UBC Graduate Research

Physician-nurse collaboration for safe and efficient care of patients with prolonged time-to-disposition in the Emergency Department Geiger-Whitlock, Anna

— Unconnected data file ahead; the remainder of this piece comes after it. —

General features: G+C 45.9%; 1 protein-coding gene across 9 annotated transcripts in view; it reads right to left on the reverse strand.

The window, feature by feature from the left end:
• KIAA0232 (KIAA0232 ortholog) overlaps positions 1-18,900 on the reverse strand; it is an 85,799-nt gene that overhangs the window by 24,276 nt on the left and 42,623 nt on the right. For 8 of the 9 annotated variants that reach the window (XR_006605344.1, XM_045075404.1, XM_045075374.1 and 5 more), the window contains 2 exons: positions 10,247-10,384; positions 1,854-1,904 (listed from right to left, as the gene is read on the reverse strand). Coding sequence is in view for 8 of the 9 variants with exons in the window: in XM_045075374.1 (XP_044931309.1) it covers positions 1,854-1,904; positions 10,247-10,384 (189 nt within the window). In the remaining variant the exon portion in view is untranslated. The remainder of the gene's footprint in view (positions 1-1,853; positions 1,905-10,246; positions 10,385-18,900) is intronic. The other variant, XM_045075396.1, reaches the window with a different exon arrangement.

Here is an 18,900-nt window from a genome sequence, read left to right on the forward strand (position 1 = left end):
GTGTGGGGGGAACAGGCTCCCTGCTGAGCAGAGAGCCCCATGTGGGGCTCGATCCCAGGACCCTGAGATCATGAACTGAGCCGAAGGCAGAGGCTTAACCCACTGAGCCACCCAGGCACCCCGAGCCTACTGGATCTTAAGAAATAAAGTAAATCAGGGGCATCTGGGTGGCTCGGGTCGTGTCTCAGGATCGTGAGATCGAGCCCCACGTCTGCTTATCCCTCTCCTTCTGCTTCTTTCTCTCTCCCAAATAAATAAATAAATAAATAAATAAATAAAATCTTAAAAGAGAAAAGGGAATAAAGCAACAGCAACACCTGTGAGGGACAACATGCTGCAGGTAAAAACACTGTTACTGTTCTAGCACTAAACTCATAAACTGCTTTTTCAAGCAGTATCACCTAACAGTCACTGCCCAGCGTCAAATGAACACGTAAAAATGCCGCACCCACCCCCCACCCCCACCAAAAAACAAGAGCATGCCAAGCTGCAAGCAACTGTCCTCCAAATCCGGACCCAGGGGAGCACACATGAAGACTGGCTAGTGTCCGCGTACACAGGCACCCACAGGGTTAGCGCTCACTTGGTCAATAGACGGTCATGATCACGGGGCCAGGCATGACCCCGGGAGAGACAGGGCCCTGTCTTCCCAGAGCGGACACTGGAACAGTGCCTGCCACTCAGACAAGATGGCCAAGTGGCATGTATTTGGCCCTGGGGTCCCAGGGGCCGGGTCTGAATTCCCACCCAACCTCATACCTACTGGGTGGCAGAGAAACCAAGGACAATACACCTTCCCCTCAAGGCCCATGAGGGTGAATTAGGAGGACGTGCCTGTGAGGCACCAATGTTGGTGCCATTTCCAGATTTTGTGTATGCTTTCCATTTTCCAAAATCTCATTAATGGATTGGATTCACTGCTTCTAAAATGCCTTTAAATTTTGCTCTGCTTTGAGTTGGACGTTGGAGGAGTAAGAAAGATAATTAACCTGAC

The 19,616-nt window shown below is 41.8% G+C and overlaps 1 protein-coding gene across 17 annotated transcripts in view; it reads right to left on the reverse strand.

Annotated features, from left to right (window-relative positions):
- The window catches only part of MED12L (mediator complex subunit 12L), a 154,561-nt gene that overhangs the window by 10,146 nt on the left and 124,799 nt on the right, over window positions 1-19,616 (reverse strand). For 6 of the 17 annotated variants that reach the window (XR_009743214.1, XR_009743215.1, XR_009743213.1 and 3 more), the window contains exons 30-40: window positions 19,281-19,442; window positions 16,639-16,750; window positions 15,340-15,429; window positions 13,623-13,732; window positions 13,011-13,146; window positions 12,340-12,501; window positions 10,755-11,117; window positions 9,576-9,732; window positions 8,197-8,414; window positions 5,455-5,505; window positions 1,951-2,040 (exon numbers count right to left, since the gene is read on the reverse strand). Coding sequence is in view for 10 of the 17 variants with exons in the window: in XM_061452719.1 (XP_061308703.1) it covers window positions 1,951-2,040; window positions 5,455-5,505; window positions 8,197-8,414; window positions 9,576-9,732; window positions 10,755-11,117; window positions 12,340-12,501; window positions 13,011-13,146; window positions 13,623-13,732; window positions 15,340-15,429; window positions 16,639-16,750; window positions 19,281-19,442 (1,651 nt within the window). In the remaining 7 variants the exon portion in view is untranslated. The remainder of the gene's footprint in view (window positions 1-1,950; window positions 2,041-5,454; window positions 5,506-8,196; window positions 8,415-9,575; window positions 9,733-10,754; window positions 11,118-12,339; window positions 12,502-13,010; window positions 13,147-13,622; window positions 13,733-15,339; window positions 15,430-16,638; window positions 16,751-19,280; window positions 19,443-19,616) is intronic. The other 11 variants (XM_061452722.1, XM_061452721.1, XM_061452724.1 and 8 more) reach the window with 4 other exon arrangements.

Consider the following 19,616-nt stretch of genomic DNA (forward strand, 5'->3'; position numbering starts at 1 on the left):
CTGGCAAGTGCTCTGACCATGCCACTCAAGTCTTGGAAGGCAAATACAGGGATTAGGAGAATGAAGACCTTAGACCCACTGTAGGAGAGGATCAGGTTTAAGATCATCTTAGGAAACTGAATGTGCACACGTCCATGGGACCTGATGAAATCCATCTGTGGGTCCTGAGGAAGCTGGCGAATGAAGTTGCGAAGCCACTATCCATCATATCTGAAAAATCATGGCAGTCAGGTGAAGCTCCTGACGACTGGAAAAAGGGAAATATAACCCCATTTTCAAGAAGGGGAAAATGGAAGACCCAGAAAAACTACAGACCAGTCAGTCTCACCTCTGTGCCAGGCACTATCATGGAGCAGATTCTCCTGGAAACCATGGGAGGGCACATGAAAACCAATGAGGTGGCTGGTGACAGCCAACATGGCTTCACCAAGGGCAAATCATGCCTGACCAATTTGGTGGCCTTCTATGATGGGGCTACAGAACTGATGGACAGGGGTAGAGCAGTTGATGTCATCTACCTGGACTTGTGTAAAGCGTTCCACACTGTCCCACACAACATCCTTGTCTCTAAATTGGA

Background: Patients with complex stories or challenging diagnoses often face long wait times in the Emergency Department (ED) due to a lack of collaboration between nurses and physicians in establishing a plan of care and disposition. This integrated literature review looked at how physicians, residents, and nurses in the ED can best collaborate to ensure safe and efficient management of patients with prolonged time-to-disposition. Disposition is defined as the decision on the patient’s destination: home, admission, or transfer to another facility. Methodology and Methods: This integrated review used the constant comparison method to identify main themes to communication and the specific content of the communication. Literature searches were conducted in CINAHL (Cumulative Index to Nursing and Allied Health Literature) and Medline databases and additional reference searching was completed. The literature search yielded fourteen studies. Results: Six significant themes related to communication in the ED were identified: the ED environment, transfer of information, role awareness, synchronous communication, contextual awareness, and kind culture. Four main areas of communication content were identified, including patient assessment, patient status, workflow, and clinical support. Nine recommendations for improving communication regarding patients with prolonged time-to-disposition were suggested. Conclusion: Good communication across the multidisciplinary team can lead to better health outcomes, accurate diagnosis, and correct disposition. Improving communication within the ED can enhance the efficiency of patient disposition and the safety of patient care.

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